Safe Cholecystectomy Multi-Society Practice Guideline and State of the Art Consensus Conference on Prevention of Bile Duct Injury During Cholecystectomy

L. Michael Brunt, MD; Daniel J. Deziel, MD; Dana A. Telem, MD, MPH; Steven M. Strasberg, MD; Rajesh Aggarwal, MD; Horacio Asbun, MD; Jaap Bonjer, MD; Marian McDonald, MD; Adnan Alseidi, MD; Mike Ujiki, MD; Taylor S. Riall, MD, PhD; Chet Hammill, MD; Carol-Anne Moulton, MD; Philip H. Pucher, MD; Rowan W. Parks, MD; Mohammed T. Ansari, MD, MMedSc, MPhil; Saxon Connor, MD; Rebecca C. Dirks, MD; Blaire Anderson, MD; Maria S. Altieri, MD; Levan Tsamalaidze, MD; Dimitrios Stefanidis, MD, PhD

Disclosures

Annals of Surgery. 2020;272(1):3-23. 

In This Article

Abstract and Introduction

Abstract

Background: BDI is the most common serious complication of laparoscopic cholecystectomy. To address this problem, a multi-society consensus conference was held to develop evidenced-based recommendations for safe cholecystectomy and prevention of BDI.

Methods: Literature reviews were conducted for 18 key questions across 6 broad topics around cholecystectomy directed by a steering group and subject experts from 5 surgical societies (Society of Gastrointestinal and Endoscopic Surgeons, Americas Hepato-Pancreato-Biliary Association, International Hepato-Pancreato-Biliary Association, Society for Surgery of the Alimentary Tract, and European Association for Endoscopic Surgery). Evidence-based recommendations were formulated using the grading of recommendations assessment, development, and evaluation methodology. When evidence-based recommendations could not be made, expert opinion was documented. A number of recommendations for future research were also documented. Recommendations were presented at a consensus meeting in October 2018 and were voted on by an international panel of 25 experts with greater than 80% agreement considered consensus.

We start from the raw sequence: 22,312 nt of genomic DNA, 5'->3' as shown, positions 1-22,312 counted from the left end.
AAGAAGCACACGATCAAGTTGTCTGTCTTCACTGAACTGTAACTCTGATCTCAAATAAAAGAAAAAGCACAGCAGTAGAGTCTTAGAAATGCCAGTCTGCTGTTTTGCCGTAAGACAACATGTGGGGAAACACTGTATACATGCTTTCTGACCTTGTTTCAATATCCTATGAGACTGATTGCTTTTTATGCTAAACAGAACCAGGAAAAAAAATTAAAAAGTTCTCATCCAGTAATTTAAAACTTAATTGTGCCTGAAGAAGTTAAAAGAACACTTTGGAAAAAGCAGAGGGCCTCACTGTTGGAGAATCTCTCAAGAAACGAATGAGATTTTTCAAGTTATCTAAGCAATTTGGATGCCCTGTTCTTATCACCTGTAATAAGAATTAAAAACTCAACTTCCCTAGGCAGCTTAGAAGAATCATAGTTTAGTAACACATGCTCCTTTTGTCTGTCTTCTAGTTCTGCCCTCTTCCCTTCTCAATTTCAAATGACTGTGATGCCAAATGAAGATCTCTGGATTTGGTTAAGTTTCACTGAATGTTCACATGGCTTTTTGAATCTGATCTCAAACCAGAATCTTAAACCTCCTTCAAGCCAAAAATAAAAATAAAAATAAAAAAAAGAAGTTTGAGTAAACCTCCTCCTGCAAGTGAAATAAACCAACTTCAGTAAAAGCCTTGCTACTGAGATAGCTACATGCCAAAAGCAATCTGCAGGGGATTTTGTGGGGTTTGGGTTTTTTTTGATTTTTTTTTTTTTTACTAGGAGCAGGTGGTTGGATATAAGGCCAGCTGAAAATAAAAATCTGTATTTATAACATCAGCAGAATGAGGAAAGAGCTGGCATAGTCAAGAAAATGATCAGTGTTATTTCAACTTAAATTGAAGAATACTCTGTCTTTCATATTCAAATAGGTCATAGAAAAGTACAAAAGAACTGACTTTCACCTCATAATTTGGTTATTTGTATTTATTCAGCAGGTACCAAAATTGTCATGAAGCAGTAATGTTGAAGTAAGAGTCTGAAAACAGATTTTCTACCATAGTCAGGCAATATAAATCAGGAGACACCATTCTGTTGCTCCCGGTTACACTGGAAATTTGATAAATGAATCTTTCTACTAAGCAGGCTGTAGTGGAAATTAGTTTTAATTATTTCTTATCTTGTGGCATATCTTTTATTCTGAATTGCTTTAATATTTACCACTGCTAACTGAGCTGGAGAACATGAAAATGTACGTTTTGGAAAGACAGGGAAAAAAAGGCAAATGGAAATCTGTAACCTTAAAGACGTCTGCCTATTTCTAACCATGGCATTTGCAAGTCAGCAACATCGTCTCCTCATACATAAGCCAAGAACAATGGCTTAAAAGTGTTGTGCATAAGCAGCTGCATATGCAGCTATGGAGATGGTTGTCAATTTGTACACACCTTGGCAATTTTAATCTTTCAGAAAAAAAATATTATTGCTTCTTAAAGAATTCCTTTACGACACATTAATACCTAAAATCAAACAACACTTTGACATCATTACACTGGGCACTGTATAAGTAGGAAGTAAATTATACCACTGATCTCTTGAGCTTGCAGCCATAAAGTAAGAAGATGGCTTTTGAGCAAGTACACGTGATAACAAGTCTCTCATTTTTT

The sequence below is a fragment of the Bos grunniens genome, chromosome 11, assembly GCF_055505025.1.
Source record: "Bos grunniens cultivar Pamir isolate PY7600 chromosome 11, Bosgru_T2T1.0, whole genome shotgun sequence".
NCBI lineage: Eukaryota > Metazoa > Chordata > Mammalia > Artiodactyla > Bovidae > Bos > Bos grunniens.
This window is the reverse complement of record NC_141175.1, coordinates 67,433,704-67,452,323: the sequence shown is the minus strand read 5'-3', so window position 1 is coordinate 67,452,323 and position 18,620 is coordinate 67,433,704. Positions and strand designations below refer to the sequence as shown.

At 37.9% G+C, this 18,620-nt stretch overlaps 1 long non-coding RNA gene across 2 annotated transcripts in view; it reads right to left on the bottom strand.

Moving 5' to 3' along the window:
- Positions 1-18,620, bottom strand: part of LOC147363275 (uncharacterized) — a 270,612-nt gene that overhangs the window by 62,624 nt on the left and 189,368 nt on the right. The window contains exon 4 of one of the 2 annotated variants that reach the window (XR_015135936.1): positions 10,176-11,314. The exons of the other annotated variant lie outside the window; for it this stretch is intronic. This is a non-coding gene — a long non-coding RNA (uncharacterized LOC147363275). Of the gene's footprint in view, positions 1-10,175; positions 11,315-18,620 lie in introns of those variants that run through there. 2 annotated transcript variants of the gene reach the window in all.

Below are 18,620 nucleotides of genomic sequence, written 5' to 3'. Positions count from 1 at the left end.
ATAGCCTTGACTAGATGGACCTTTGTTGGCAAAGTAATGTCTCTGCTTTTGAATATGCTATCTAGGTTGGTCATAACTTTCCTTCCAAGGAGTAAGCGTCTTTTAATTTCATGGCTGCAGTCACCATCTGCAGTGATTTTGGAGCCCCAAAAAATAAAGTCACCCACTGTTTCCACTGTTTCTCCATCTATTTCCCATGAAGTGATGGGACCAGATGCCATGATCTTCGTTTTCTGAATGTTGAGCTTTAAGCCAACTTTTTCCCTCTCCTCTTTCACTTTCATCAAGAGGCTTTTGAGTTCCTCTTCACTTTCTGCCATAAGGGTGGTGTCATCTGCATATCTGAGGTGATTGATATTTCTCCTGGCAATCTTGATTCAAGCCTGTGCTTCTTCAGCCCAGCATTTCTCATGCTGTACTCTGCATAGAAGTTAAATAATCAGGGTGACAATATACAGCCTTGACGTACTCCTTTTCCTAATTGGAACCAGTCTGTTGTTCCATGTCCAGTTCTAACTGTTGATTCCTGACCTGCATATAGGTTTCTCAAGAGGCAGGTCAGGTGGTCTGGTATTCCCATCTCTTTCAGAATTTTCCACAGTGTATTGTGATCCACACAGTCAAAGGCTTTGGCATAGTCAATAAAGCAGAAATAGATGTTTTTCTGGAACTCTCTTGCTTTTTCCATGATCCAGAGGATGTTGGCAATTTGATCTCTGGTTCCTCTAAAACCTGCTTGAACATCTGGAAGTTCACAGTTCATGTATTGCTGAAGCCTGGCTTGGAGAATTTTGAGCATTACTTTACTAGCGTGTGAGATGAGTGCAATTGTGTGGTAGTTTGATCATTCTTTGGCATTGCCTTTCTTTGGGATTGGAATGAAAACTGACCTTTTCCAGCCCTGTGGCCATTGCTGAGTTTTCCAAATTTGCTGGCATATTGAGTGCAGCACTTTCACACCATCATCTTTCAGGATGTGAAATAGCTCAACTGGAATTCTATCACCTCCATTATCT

Results: Consensus was reached on 17 of 18 questions by the guideline development group and expert panel with high concordance from audience participation. Most recommendations were conditional due to low certainty of evidence. Strong recommendations were made for (1) use of intraoperative biliary imaging for uncertainty of anatomy or suspicion of biliary injury; and (2) referral of patients with confirmed or suspected BDI to an experienced surgeon/multispecialty hepatobiliary team.

Conclusions: These consensus recommendations should provide guidance to surgeons, training programs, hospitals, and professional societies for strategies that have the potential to reduce BDIs and positively impact patient outcomes. Development of clinical and educational research initiatives based on these recommendations may drive further improvement in the quality of surgical care for patients undergoing cholecystectomy.

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